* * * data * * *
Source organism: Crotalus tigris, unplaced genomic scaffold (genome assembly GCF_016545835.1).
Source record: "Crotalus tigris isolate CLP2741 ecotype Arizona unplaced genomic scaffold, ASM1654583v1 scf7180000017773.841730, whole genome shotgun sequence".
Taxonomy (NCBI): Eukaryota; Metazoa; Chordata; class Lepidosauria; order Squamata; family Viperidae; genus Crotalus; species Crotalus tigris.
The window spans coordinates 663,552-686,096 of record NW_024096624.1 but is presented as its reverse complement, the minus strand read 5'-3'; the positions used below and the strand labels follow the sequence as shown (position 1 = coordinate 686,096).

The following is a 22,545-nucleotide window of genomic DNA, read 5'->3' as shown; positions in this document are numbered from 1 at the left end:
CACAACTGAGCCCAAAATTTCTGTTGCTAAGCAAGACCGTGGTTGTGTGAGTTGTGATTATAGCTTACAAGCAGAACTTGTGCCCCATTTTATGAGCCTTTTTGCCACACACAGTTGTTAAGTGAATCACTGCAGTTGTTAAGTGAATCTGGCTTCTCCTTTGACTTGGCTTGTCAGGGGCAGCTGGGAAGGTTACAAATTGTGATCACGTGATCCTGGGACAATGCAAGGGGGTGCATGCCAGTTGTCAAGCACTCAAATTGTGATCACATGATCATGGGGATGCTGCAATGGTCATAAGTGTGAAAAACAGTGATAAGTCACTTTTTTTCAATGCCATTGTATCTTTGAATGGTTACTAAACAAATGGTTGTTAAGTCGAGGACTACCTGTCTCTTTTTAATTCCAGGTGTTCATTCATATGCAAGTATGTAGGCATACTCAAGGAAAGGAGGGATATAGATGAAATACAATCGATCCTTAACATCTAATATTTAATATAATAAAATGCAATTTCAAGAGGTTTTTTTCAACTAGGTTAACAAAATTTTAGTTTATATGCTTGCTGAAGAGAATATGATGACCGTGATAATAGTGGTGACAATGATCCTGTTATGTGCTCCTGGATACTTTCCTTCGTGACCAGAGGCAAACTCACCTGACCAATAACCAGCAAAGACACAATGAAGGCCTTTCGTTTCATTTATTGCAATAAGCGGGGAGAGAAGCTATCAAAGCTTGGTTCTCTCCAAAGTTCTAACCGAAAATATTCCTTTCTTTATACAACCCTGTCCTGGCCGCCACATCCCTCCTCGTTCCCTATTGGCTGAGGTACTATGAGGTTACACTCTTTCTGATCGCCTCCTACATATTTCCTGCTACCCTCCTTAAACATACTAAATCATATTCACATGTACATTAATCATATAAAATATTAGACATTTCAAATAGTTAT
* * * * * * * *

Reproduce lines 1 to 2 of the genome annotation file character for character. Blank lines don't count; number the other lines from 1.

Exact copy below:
Source organism: Crotalus tigris, unplaced genomic scaffold (genome assembly GCF_016545835.1).
Source record: "Crotalus tigris isolate CLP2741 ecotype Arizona unplaced genomic scaffold, ASM1654583v1 scf7180000017773.841730, whole genome shotgun sequence".